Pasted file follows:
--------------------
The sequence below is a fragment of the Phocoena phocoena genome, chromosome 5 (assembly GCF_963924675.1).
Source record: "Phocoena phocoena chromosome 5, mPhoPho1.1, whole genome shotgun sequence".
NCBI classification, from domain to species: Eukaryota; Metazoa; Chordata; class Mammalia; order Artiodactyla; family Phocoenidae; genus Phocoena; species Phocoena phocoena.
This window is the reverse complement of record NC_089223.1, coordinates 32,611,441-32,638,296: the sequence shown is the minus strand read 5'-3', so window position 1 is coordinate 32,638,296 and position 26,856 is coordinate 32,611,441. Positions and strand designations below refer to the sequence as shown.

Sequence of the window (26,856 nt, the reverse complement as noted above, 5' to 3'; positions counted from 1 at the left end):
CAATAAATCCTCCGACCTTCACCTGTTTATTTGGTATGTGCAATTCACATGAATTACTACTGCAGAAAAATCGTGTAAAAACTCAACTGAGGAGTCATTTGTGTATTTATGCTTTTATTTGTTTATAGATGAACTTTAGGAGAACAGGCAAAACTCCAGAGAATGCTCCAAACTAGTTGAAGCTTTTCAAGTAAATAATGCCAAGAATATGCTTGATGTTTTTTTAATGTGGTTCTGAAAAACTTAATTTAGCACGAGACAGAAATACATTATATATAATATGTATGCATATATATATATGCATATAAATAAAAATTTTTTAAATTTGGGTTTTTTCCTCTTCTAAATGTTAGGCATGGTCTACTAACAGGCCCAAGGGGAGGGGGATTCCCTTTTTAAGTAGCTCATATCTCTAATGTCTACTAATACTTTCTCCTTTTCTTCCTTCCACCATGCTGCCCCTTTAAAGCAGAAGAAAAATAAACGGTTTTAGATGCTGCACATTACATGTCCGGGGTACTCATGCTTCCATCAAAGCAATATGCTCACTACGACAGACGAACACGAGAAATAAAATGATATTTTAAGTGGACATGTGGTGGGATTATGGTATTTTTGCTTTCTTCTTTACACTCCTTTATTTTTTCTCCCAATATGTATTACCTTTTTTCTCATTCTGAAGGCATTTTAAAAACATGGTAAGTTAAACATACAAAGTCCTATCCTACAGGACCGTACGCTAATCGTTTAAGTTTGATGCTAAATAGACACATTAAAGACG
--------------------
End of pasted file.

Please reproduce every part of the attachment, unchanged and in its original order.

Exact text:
The sequence below is a fragment of the Phocoena phocoena genome, chromosome 5 (assembly GCF_963924675.1).
Source record: "Phocoena phocoena chromosome 5, mPhoPho1.1, whole genome shotgun sequence".
NCBI classification, from domain to species: Eukaryota; Metazoa; Chordata; class Mammalia; order Artiodactyla; family Phocoenidae; genus Phocoena; species Phocoena phocoena.
This window is the reverse complement of record NC_089223.1, coordinates 32,611,441-32,638,296: the sequence shown is the minus strand read 5'-3', so window position 1 is coordinate 32,638,296 and position 26,856 is coordinate 32,611,441. Positions and strand designations below refer to the sequence as shown.

Sequence of the window (26,856 nt, the reverse complement as noted above, 5' to 3'; positions counted from 1 at the left end):
CAATAAATCCTCCGACCTTCACCTGTTTATTTGGTATGTGCAATTCACATGAATTACTACTGCAGAAAAATCGTGTAAAAACTCAACTGAGGAGTCATTTGTGTATTTATGCTTTTATTTGTTTATAGATGAACTTTAGGAGAACAGGCAAAACTCCAGAGAATGCTCCAAACTAGTTGAAGCTTTTCAAGTAAATAATGCCAAGAATATGCTTGATGTTTTTTTAATGTGGTTCTGAAAAACTTAATTTAGCACGAGACAGAAATACATTATATATAATATGTATGCATATATATATATGCATATAAATAAAAATTTTTTAAATTTGGGTTTTTTCCTCTTCTAAATGTTAGGCATGGTCTACTAACAGGCCCAAGGGGAGGGGGATTCCCTTTTTAAGTAGCTCATATCTCTAATGTCTACTAATACTTTCTCCTTTTCTTCCTTCCACCATGCTGCCCCTTTAAAGCAGAAGAAAAATAAACGGTTTTAGATGCTGCACATTACATGTCCGGGGTACTCATGCTTCCATCAAAGCAATATGCTCACTACGACAGACGAACACGAGAAATAAAATGATATTTTAAGTGGACATGTGGTGGGATTATGGTATTTTTGCTTTCTTCTTTACACTCCTTTATTTTTTCTCCCAATATGTATTACCTTTTTTCTCATTCTGAAGGCATTTTAAAAACATGGTAAGTTAAACATACAAAGTCCTATCCTACAGGACCGTACGCTAATCGTTTAAGTTTGATGCTAAATAGACACATTAAAGACG